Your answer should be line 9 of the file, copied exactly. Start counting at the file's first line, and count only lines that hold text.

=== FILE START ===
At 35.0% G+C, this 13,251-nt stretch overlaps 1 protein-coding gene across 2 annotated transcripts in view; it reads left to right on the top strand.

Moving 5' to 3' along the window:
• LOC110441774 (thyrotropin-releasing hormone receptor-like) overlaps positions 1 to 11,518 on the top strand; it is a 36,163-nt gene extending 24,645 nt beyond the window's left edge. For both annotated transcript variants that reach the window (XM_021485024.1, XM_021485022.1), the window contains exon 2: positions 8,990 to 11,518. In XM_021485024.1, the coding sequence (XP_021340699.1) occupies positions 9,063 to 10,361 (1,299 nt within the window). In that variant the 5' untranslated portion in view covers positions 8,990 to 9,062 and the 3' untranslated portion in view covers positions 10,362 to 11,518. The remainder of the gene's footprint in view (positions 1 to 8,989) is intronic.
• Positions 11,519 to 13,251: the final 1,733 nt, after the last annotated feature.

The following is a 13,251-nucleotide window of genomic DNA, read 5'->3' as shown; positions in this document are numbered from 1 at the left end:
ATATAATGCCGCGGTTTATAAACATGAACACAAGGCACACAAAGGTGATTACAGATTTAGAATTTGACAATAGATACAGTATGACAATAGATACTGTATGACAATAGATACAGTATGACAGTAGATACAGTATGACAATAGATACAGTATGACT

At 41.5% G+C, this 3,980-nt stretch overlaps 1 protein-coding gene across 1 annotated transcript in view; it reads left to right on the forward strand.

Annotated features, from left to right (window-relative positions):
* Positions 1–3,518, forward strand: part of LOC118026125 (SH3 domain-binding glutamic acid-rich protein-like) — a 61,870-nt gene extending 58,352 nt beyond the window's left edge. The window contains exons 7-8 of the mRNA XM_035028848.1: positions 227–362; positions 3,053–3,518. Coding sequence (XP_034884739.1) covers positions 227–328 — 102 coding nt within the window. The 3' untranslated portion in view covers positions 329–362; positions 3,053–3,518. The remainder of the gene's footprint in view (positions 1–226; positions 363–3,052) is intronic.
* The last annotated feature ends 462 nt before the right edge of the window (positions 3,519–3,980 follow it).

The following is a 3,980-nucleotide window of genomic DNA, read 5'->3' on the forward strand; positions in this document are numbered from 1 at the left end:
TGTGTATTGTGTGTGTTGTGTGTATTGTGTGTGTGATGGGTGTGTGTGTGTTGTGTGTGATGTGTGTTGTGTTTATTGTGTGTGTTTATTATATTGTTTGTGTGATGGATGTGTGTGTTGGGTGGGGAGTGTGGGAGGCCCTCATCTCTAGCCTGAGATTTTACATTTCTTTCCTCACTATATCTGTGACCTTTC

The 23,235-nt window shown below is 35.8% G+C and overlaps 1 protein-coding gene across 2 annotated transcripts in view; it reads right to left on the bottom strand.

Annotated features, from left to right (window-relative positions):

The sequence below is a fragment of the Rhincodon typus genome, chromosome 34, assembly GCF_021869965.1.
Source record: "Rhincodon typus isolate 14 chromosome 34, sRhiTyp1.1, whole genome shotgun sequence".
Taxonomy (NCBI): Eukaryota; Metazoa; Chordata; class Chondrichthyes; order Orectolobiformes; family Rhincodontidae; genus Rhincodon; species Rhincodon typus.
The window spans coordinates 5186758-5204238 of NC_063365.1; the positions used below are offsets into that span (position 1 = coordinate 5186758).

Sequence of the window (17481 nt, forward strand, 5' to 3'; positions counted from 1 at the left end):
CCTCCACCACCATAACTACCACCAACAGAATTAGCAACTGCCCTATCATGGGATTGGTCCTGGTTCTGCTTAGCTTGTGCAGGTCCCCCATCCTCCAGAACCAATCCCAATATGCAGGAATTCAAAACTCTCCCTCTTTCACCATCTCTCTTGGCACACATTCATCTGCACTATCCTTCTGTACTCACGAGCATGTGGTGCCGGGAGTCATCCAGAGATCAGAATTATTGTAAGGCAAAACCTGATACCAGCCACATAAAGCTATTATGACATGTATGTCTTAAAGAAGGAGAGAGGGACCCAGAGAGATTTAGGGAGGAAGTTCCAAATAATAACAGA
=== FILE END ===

* Positions 1–3,518, forward strand: part of LOC118026125 (SH3 domain-binding glutamic acid-rich protein-like) — a 61,870-nt gene extending 58,352 nt beyond the window's left edge. The window contains exons 7-8 of the mRNA XM_035028848.1: positions 227–362; positions 3,053–3,518. Coding sequence (XP_034884739.1) covers positions 227–328 — 102 coding nt within the window. The 3' untranslated portion in view covers positions 329–362; positions 3,053–3,518. The remainder of the gene's footprint in view (positions 1–226; positions 363–3,052) is intronic.